First published 17 December, 2023

2023 is ending on a humble note for the fintech boom, climate-tech’s wobbly first steps and a back-to-the-drawing-board for e-commerce in Africa. Everywhere you turn, doing the hard things first is back on the menu.

The hard thing about building a $180 billion internet economy in Africa by 2025, as Google and the International Finance Corporation predict, is making an economy that can run without looking at DFI-backed venture capital for handouts. To meet this admittedly difficult $180 billion goal, the attention of the technology sector in Africa needs to finally leave the residue hype of 2019 to 2022 behind in 2023, and continuously solve the series of hard problems that are peculiar to Africa.

infographic of Africa's potential $180 billion internet economy

2025 is 13 months away. Google and the IFC predicted Africa’s internet economy would be worth $180 billion by that year.

I am not referring to the obvious hard things like bringing millions into the financial system or providing energy to them. Those are the end goals. I am referring instead to the core problems that make things like energy or financial inclusion hard.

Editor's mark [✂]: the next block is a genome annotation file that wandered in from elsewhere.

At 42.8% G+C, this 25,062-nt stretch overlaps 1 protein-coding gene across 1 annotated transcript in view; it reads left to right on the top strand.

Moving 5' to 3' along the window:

Fintech startups for example, find themselves needing to deal with the unruly cyber fraud menace that has cost untold billions in customer and investor losses. It’s not a game many are winning. In fact it has crippled fintech giants, including the Y Combinator-backed Zambian unicorn, Union54. The ecommerce sector in Africa is a venture capital darling that has ebbed and flowed through different models since 2012. Regardless of the model, the sector still has a lot to prove about its profit-making capacity, especially now that the venture capital tide is draining away. Clean energy and climate-tech is a rising star, but modular piecemeal solutions are unsustainable in the long term and do not move the needle on the continent’s energy poverty. In fact the climate tech space is under threat of being swept away by the emerging (and more profitable) nature-based carbon credit industry.

Investors are not left out of doing the hard things. Marketing yourself as an investor and giving speeches is well and good, but returning capital with outsize gain to their limited partners is even better—and harder. Everywhere you turn, doing the hard things first is back on the menu.

African entrepreneurs tackle hard problems, no doubt. Delivering accessible healthcare is difficult. Bringing excluded millions into the financial system is difficult. And helping people shop online is not the easiest dream to live for. But sometimes, and especially in the last capital deluge, a lot of problem fighting has been focused on the wrong end of the hard thing.